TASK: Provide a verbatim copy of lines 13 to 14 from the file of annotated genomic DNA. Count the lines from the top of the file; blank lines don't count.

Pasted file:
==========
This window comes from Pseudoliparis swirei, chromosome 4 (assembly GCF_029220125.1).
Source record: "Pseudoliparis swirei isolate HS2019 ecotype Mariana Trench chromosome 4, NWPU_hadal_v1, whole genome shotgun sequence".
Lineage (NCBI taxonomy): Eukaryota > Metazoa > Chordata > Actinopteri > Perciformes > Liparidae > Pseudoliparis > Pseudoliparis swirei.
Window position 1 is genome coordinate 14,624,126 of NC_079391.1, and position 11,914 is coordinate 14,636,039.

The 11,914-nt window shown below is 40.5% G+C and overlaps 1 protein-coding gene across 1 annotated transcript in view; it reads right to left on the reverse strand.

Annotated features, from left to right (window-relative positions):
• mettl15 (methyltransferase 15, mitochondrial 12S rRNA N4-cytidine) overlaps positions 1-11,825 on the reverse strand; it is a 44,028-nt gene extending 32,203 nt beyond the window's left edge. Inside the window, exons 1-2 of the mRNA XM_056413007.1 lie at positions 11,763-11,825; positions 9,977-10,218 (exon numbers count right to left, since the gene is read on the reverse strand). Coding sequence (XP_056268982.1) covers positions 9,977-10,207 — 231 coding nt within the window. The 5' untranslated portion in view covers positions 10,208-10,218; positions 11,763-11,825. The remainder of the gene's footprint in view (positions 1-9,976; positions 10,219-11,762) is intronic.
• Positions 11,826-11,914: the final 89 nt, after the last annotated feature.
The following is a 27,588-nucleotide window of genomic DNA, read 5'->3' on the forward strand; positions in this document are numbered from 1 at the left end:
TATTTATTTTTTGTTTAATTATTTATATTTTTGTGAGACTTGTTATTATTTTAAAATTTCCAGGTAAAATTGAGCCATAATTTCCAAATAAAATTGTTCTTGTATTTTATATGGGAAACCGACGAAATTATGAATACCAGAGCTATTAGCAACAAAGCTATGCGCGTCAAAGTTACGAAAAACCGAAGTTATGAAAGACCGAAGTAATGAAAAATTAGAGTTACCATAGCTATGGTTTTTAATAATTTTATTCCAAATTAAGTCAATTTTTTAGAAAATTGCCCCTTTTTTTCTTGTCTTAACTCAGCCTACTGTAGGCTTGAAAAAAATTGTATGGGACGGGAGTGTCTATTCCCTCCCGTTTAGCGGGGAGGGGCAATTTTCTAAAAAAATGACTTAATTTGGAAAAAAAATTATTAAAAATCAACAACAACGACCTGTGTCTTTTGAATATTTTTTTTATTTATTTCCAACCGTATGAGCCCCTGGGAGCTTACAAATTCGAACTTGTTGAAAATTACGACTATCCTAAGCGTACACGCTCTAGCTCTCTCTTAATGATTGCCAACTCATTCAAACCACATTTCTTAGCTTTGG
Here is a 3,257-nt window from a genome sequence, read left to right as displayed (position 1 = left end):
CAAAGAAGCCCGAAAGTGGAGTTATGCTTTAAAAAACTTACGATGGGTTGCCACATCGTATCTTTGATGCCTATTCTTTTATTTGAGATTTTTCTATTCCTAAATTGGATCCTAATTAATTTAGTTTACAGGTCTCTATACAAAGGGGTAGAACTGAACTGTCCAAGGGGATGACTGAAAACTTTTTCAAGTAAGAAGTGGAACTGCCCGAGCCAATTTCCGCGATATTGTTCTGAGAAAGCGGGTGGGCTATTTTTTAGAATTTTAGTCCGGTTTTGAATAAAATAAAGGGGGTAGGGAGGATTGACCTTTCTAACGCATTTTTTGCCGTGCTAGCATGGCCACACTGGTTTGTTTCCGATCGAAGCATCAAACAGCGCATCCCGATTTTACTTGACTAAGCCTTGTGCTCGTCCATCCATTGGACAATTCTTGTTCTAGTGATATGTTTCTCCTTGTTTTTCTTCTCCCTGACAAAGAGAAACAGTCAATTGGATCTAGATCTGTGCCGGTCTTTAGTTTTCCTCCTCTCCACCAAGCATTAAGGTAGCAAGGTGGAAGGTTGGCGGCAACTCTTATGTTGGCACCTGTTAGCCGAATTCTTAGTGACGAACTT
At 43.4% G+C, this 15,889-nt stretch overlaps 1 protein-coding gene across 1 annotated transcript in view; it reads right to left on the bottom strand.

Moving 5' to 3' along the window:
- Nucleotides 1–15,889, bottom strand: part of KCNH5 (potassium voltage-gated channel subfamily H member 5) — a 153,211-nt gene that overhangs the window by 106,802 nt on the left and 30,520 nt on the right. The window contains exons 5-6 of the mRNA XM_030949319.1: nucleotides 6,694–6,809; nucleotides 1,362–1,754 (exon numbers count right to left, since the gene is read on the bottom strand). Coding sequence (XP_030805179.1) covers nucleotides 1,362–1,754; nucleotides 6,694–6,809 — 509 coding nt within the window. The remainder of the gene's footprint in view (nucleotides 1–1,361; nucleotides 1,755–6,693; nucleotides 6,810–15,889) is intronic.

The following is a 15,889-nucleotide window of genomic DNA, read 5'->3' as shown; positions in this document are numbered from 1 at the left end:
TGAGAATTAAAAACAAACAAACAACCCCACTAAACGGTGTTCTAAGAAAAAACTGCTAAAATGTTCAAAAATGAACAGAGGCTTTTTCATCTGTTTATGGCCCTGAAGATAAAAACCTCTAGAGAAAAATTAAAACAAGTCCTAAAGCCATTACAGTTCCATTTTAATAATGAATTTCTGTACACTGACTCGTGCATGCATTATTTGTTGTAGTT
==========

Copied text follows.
At 43.4% G+C, this 15,889-nt stretch overlaps 1 protein-coding gene across 1 annotated transcript in view; it reads right to left on the bottom strand.

Moving 5' to 3' along the window: